Searching for Time Travelers on the Internet

Physicists Robert Nemiroff and Teresa Wilson have written an article on their research searching for time travelers on the internet. This could turn out to be the scientific paper of the year! But, sadly, no evidence of time travelers was found. Slate summarizes the study here:

In a paper pre-published on arXiv, a pair of actual physics professors detail their exhaustive efforts to canvass the Internet for evidence of time travelers. Drs. Robert J. Nemiroff and Teresa Wilson of Michigan Technological University had me at the first line of the abstract: “Time travel has captured the public imagination for much of the past century, but little has been done to actually search for time travelers.” Say, that’s a good point!

They go on to explain that they approached the problem by scouring the Web for tweets, Google searches, and other online postings about events—such as a comet or the naming of a new pope—that hadn’t happened yet at the time they were posted. “Given practical verifiability concerns,” the researchers note, “only time travelers from the future were investigated.” That’s understandable: Time travelers from the past presumably wouldn’t have had prescient insights to offer.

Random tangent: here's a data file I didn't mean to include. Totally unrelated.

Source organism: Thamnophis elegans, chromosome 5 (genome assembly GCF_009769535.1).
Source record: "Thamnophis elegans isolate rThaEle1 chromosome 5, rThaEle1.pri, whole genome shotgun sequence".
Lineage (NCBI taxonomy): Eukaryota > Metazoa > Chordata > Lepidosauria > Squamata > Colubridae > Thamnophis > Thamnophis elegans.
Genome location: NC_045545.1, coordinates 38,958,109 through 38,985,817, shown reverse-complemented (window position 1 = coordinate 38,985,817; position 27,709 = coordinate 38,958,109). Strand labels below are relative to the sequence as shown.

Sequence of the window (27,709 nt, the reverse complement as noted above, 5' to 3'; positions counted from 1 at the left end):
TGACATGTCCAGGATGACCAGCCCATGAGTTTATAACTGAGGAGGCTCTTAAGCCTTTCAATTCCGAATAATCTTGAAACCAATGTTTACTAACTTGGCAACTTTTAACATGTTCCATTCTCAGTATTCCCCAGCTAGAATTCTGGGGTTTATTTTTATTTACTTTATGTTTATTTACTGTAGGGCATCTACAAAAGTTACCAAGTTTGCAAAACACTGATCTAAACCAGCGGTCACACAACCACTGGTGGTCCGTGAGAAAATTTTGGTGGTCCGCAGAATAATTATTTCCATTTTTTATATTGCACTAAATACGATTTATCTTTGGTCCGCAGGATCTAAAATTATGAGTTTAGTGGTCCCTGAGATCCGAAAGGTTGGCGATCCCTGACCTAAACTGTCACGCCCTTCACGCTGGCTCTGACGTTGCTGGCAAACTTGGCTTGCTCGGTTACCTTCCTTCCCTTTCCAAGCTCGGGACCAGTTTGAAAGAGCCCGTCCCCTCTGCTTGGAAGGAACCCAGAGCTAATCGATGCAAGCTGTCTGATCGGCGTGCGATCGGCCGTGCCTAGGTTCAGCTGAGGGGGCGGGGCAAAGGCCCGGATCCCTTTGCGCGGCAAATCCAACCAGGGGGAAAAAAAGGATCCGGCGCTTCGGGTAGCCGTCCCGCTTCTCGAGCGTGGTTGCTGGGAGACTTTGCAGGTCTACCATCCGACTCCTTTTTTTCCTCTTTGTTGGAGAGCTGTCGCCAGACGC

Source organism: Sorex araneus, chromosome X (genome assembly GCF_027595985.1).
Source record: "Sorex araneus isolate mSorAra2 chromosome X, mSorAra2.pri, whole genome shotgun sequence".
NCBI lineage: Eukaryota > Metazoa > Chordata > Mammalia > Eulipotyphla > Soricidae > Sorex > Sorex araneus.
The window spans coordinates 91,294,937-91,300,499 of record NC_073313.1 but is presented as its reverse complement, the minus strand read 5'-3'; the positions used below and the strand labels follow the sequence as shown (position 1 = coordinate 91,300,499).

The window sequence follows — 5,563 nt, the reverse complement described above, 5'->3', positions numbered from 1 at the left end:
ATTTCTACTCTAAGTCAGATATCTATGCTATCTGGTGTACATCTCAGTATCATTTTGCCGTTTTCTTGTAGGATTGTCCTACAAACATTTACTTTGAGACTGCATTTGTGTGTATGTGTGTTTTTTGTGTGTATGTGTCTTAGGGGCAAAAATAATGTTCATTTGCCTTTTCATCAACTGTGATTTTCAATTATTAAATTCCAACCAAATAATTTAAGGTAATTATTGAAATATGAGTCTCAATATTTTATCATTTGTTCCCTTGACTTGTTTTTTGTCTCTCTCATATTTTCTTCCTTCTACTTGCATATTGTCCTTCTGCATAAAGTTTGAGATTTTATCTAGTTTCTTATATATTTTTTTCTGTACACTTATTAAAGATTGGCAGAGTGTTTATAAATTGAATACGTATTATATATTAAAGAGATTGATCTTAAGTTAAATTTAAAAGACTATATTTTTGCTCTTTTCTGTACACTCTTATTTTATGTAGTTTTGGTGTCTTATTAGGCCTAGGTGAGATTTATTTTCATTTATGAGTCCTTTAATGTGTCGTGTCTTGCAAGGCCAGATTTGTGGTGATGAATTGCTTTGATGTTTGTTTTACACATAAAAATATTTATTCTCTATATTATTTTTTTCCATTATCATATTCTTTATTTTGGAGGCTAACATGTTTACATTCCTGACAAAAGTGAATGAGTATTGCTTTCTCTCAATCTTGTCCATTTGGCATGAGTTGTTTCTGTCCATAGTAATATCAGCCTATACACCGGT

Sadly, it seems, neither did any time travelers from the future. “No time travelers were discovered,” the researchers report, in what must rank as an early front-runner for most disappointing sentence of 2014. They conclude: “Although these negative results do not disprove time travel, given the great reach of the Internet, this search is perhaps the most comprehensive to date.”

Either time travelers don’t exist, or Star Fleet’s Department of Temporal Investigations is doing a bangup job of covering up their presence, so as not to contaminate the timeline.

Here is a link to the full paper.

On a (slightly) more serious note, the authors themselves distinguish between time travelers who want announce their presence and those who prefer to conceal it. The former type of time traveler, if they were present, could easily find ways to make themselves known. The latter type, if reasonably competent, could probably avoid detection by the sorts of relatively crude methods used by Nemiroff and Wilson. As with intelligent extraterrestrials, absence of evidence isn’t definitive evidence of absence, though it surely is relevant.

UPDATE: It is perhaps worth noting that many leading physicists believe time travel is possible, so research on the subject is not quite as silly as many people might assume. That doesn’t prove that it really is possible, or that anyone has actually done or it will do it in the future. I don’t have anywhere near enough expertise to have an informed opinion on either question.

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